New Delhi: Staffers at government homes for juveniles have been asked not to kiss, hug or fondle children, use abusive language or beat them.
"Do not sleep alone with any child or use corporal punishment or tolerate corporal punishment by other staff members," a code of conduct issued by the women and child development ministry for staff and office bearers of child care institutions states.
The manual, 'Living conditions in Institutions for Children in conflict with Law', was issued by the ministry after the Supreme Court in February asked it to develop a list of dos and don'ts for juveniles in government care.
The manual asks all staffers to ensure a culture of "openness" to facilitate greater interaction with children, a ministry release said Friday.
It urges staffers to be "inclusive" and involve children without exclusion on the basis of gender, disability, ethnicity or religion.
The manual warns them against "the potential for peer abuse" and urges them to "develop special measures/supervision to protect younger and especially vulnerable children from peer and adult abuse."
In this context, it cites instances such as children being bullied, victimized, abused or discriminated against.
What the manual said
The manual also says that staffers and employees "should not kiss, hug, fondle, rub or touch a child in an inappropriate or culturally insensitive way...They should also not use language that will mentally or emotionally abuse the child or threaten or use abusive language".
They have been asked not to develop "sexual relation with a child or give cash or any kind of gifts" directly to children.
"They should also not do things of a personal nature that a child could do for him/herself, including dressing, bathing and grooming," the manual states.
There should be no discrimination on the basis of "race, culture, age, gender, disability, religion, sexuality, or any other status".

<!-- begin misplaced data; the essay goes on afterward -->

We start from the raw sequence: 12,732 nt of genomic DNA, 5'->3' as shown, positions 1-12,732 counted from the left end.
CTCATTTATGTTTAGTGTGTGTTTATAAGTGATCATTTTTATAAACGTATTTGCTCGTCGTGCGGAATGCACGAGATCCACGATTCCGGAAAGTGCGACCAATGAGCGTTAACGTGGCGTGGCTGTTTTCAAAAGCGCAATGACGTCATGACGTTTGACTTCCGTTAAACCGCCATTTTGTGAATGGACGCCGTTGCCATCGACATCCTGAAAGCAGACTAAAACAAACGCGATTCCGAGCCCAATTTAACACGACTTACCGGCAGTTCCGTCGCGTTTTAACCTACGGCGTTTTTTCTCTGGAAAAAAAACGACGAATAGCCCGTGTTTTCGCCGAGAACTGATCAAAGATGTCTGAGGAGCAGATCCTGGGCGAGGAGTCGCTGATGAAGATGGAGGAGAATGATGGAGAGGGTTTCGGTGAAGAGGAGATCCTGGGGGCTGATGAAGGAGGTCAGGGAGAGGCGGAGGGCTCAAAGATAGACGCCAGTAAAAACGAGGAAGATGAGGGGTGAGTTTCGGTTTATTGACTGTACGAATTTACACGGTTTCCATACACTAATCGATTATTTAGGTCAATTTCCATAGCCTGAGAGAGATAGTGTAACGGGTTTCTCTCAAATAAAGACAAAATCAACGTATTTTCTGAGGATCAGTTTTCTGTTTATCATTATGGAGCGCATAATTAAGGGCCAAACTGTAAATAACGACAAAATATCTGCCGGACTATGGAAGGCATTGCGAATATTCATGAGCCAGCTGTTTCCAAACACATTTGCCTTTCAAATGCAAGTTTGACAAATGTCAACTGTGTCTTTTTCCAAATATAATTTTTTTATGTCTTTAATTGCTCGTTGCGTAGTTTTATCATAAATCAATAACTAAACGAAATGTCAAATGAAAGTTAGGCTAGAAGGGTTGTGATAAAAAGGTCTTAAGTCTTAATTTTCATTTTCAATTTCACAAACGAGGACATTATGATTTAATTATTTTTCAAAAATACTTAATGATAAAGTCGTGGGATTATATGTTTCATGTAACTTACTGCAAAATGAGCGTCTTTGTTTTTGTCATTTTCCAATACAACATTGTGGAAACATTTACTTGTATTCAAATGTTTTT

The staffers have been instructed not to engage children in personal work or take any photographs that could violate the child's dignity or privacy.
The manual follows the Supreme Court's directive to the ministry to draft a document similar to the Model Prison Manual prepared by the Ministry of Home Affairs in a case regarding inhuman conditions in 1382 prisons across the country.
"There is nothing wrong in issuing guidelines for staffers in such institutions as instances of abuse by them are common. However, I am not sure how a series of guidelines can change that," Yogesh Dubey, child rights activist and a former member, National Commission for Protection of Child Rights, said.
He said the ministry should concentrate on acquiring more funds so that the institutions could improve their infrastructure.
"Children should have enough food to eat and there must be transparency in the day to day workings of such institutions," he said.
The ministry said the objective of preparing such a manual was to provide guidelines to states and other stakeholders which would help them establish institutions for "children in conflict with law" and provide them with appropriate institutional and rehabilitative services.